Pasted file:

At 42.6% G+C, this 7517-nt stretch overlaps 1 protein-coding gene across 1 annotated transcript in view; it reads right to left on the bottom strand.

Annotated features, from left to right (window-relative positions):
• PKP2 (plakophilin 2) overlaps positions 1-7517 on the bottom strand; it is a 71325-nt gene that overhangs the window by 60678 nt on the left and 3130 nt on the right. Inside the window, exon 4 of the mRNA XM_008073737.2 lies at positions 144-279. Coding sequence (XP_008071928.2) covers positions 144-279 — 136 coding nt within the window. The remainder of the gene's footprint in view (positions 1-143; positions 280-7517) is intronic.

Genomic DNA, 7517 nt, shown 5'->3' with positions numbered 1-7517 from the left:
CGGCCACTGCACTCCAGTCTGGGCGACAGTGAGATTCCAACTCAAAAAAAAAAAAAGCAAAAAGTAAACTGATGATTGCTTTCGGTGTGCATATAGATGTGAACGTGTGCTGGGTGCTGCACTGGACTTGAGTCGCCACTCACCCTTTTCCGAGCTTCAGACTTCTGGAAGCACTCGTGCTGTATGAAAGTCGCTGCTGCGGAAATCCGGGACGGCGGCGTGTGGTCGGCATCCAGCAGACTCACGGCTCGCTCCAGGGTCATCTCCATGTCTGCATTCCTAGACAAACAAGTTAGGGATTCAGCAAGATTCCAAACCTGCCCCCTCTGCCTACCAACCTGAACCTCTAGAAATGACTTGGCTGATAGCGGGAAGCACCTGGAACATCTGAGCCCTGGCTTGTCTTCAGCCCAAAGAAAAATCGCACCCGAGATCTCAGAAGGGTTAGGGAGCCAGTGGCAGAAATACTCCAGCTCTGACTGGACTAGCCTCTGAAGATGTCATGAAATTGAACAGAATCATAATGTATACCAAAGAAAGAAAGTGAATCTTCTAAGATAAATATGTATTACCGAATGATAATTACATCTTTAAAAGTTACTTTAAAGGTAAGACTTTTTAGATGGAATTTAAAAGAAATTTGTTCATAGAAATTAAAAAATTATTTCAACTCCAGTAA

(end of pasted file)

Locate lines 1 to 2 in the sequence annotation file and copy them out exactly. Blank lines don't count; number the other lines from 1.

At 42.6% G+C, this 7517-nt stretch overlaps 1 protein-coding gene across 1 annotated transcript in view; it reads right to left on the bottom strand.

Annotated features, from left to right (window-relative positions):